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Access Type

Open Access

Document Type


Degree Program

Wildlife & Fisheries Conservation

Degree Type

Master of Science (M.S.)

Year Degree Awarded

January 2008

Month Degree Awarded



coastal erosion, sea level rise, paraglacial, Martha's Vineyard, spatial data analysis, multivariate statistics


As the sea rises in response to global climate changes, small islands will lose a significant portion of their land through ensuing erosion processes. The particular vulnerability of small island systems led me to choose Martha’s Vineyard (MV), a 248 km2 paraglacial island, 8 km off the south shore of Cape Cod, Massachusetts, as a model system with which to analyze the interrelated problems of sea level rise (SLR) and coastal erosion. Historical data documented ongoing SLR (~3mm/yr) in the vicinity of MV. Three study sites differing in geomorphological and climatological properties, on the island’s south (SS), northwest (NW), and northeastern (NE) coasts, were selected for further study. Mathematical models and spatial data analysis, as well as data on shoreline erosion from almost 1500 transects, were employed to evaluate the roles of geology, surficial geology, wetlands, land use, soils, percent of sand, slope, erodible land, wind, waves, and compass direction in the erosion processes at each site. These analyses indicated that: 1) the three sites manifested different rates of erosion and accretion, from a loss of approximately 0.1 m/yr at the NE and NW sites to over 1.7 m/yr at the SS site; 2) the NE and NW sites fit the ratio predicted by Bruun for the rate of erosion vs. SLR, but the SS site exceeded that ratio more than fivefold; 3) the shoreline erosion patterns for all three sites are dominated by short-range effects, not long-range stable effects; 4) geological components play key roles in erosion on MV, a possibility consistent with the island’s paraglacial nature; and 5) the south side of MV is the segment of the coastline that is particularly vulnerable to significant erosion over the next 100 years. These conclusions were not evident from simple statistical analyses. Rather, the recognition that multiple factors besides sea level positions contribute to the progressive change in coastal landscapes only emerged from more complex analyses, including fractal dimension analysis, multivariate statistics, and spatial data analysis. This suggests that analyses of coastal erosion that are limited to only one or two variables may not fully unravel the underlying processes.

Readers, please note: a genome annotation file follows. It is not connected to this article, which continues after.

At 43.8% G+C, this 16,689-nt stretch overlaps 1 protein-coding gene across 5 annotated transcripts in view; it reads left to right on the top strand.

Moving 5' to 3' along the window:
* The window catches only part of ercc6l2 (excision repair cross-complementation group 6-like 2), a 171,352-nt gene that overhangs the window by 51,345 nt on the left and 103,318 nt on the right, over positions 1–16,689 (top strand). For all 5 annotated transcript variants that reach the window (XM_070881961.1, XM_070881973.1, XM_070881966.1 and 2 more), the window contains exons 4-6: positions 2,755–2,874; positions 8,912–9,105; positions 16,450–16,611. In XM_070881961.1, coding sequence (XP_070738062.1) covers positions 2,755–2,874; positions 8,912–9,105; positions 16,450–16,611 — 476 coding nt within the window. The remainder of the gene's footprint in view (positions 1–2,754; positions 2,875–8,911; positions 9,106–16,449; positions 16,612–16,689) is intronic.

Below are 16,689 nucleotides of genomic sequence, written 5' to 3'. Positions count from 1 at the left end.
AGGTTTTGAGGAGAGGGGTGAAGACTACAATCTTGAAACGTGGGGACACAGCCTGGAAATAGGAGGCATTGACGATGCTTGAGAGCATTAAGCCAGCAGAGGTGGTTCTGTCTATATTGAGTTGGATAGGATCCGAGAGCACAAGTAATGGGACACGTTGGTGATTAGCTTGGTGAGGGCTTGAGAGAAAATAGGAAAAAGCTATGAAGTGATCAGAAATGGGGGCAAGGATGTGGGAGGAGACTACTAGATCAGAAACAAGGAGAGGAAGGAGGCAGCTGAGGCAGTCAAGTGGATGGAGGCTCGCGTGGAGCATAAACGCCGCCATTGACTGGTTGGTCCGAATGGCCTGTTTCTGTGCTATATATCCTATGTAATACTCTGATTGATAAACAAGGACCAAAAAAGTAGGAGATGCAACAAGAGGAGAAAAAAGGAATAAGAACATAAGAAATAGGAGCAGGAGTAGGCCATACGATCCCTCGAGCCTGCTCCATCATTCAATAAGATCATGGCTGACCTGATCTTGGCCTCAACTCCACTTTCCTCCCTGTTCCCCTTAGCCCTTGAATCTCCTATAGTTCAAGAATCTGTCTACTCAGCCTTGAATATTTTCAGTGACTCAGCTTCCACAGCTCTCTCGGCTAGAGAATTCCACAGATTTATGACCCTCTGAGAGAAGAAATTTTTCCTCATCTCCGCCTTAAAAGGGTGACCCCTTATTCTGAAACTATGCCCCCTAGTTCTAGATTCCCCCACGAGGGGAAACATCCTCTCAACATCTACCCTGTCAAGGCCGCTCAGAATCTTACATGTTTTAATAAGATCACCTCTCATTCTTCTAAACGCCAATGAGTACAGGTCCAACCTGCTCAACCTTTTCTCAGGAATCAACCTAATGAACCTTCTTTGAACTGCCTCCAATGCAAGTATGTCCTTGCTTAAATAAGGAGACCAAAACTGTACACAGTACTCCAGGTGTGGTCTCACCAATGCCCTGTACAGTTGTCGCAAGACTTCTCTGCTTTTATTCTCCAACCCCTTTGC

First Advisor

John T. Finn